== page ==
Blogs, eh? Self-serving, solopsistic temples to the ego where one human being and their computer witter on about themselves more often than a coke-fuelled pop star whose daddy left home at the age of two and who only briefly pauses for self-obsessed, validation-seeking breath to pick up the important bit of their inner nose that just fell off onto the coffee table. Don’t you just hate blogs? I mean, JD Salinger probably has more important things to say than 99.9% of those currently blogging but he’s decided to keep his mouth shut, meanwhile moron the egoboy prattles on about every minute movement of his day-to-day moribundness. Me! Me! Me! Oh, bugger off.
So, I thought I’d buck the trend and use this website for the power of good for a change. Which means not teasing new projects or announcing things or any form of over-desperate trying to make myself sound more successful than I actually am (which most blogs do, let’s face facts).
I picked my comic order up the other day, brought them home, was flicking through the books and four of them were co-created by friends of mine. And the work they’d produced was just great, to be honest. And I had a little moment of lucidity where I turned to my girlfriend and said “you know what? Some of my friends are REALLY talented.” You kind of forget, because they’re mates and you talk about your various projects and moan and joke, etc. But when you stop for a moment and appreciate just how good these people are and how hard they work on their craft. It may sound soppy but I felt quite proud of them. (of course, this Naked Lunch moment of niceness only lasted a few seconds and then I returned to my normal moany, can’t-see-the-wood-for-the-trees, rantaholic state. But anyway…)
So, I thought I’d shout about their books instead of mine, for once. Here’s some excellent comics by some very clever people indeed. And they’re all worth buying:
Punisher Max – Laurence Campbell
Laurence and I have worked together a few times now, some of my favourite collaborative experiences. We did a story for 2000AD called BREATHING SPACE and then did WOLVERINE. This is his debut series for Marvel and it looks amazing. Laurence has this cinematic style that makes it look like you’re reading a Michael Mann movie, and now he’s inking himself there’s an inherent darkness and sense of threat in the world he creates. And he’s got a great instinct for the dramatic point of a panel – what to focus on to bring out the main point of pathos/inner turmoil etc. He’s going to be up there with the best in the years to come.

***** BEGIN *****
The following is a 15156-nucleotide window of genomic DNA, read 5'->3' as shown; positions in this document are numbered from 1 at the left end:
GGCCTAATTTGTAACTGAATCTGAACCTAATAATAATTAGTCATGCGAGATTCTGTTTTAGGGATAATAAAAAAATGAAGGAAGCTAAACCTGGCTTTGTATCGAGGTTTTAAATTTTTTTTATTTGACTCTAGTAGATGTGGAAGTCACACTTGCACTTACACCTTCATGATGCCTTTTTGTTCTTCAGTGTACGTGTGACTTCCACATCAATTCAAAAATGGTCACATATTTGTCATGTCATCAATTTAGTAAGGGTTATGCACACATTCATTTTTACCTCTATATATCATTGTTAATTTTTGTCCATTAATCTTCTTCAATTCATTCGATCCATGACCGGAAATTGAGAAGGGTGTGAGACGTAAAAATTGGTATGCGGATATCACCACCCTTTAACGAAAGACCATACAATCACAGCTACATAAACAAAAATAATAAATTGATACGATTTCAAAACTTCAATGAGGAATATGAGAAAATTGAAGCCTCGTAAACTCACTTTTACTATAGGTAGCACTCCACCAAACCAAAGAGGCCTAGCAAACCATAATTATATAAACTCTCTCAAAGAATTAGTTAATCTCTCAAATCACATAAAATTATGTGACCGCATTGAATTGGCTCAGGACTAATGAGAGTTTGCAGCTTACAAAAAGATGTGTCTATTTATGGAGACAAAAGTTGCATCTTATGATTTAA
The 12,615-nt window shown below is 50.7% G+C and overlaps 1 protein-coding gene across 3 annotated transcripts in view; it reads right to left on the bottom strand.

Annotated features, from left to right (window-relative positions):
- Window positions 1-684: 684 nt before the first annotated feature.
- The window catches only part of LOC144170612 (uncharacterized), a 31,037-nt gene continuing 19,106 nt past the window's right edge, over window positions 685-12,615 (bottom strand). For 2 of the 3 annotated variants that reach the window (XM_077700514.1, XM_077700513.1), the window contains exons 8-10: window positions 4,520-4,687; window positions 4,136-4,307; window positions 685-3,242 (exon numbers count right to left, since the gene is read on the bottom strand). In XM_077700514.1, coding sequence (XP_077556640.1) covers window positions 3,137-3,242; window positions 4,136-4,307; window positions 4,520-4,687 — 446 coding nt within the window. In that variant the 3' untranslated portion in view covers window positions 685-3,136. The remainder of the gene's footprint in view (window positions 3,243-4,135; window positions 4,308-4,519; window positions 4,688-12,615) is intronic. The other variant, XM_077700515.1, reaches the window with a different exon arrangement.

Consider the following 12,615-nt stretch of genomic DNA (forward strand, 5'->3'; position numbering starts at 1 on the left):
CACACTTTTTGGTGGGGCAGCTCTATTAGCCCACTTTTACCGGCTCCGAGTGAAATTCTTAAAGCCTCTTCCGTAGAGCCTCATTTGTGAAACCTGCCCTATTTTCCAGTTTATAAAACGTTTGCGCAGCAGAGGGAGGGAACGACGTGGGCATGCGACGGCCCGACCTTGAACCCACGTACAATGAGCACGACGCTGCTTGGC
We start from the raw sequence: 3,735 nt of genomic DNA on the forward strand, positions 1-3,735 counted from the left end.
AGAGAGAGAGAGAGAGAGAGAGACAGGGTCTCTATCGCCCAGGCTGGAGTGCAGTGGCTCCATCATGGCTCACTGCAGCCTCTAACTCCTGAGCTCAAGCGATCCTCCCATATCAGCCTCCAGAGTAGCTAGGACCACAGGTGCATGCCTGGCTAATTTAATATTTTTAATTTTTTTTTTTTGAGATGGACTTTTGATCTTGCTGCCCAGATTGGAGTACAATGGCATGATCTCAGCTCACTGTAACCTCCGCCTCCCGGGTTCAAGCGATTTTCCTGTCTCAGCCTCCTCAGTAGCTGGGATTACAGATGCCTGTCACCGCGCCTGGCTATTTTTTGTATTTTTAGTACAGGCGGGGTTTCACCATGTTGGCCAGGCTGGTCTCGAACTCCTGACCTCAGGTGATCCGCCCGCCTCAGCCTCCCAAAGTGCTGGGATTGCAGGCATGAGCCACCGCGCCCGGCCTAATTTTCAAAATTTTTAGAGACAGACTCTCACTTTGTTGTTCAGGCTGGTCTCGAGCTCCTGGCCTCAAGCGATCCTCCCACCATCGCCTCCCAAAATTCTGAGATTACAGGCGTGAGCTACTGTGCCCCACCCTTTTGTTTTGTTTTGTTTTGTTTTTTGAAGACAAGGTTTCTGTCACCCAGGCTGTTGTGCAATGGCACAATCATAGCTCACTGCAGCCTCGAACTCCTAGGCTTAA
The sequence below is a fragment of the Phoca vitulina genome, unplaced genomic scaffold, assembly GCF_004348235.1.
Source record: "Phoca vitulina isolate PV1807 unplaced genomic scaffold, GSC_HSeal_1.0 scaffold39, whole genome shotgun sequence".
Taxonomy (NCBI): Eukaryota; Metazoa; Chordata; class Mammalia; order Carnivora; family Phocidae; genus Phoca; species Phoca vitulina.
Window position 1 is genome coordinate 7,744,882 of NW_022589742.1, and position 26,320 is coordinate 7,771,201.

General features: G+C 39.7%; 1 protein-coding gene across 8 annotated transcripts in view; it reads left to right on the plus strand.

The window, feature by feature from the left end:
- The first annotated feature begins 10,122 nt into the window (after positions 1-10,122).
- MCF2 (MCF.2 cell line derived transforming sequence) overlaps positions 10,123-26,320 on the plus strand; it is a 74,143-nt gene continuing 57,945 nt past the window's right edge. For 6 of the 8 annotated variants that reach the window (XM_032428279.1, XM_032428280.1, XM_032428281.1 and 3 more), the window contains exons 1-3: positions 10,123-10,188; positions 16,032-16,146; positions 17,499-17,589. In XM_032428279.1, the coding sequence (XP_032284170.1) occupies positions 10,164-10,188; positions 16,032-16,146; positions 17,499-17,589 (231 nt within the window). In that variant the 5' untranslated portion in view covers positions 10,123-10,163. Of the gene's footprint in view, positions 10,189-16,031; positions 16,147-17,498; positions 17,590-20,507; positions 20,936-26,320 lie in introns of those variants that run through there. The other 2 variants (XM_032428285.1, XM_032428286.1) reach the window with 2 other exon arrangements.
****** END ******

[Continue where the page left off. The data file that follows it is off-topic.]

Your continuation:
The Authority – Simon Coleby
Again, Si and I have have worked together in the past, on LOW LIFE for 2000AD (I’ll always have a serious soft spot for the Dirty Frank stories we did together, including ‘Rock and A Hard Place’, which allowed us to indulge out mutual passion/antipathy for bad/good heavy metal). It’s great to see him getting his big US break here, and he makes The Authority’s new post-apocalyptic world looks amazing. Storms made of ghosts? One eyed children. Twisted, imaginative stuff here. And I always absolutely loved Si’s heavy blacks. Weirdly, the backup strip is drawn by Brandon Badeaux, who I worked with on the STAR WARS books for a while (another hugely talented artist). And Trev Hairsine did the backup in issue one. Work with me, get a gig on The Authority, it seems.
The Twelve – Chris Weston
When he’s not rapping in Spanish comic cons (check out his blog http://chrisweston.blogspot.com/ for the bizarre evidence) Chris is delivering some gorgeous, ridiculously detailed artwork for JM Sracszynski’s scripts here, on a story that brings WWII superheroes into the modern world. I’ve always been a fan of Chris’ work, particularly on books like Enemy Ace: War In Heaven and a fabulous PJ Maybe Judge Dredd story he did a few years back, but I actually think he’s getting better. There were parts of the last issue of The Twelve that were genuinely Bolland-like in quality. And how long must it take the man to draw a page with this much detail? Can’t be right, surely?
Captain Britain And MI:13 – Paul Cornell
When Paul got this book I emailed him to say “how does it feel to have been given the book that is actually my destiny and birthright?” He replied, “It feels great, thanks!” Bah. I’ve always wanted to write Captain Britain, almost did a few years back but fell at the post with a Marvel pitch. And I’ve always had a soft spot for the Black Knight too. Despite my inherent bitterness Paul’s made this book an enormous amount of fun – the type of comic I wish I could write. He has such a great sense of the noble, good-hearted aspect of super folk that, in a genre awash with dark and gritty, Paul reminds us why we like these characters in the first place. Because they’re heroes.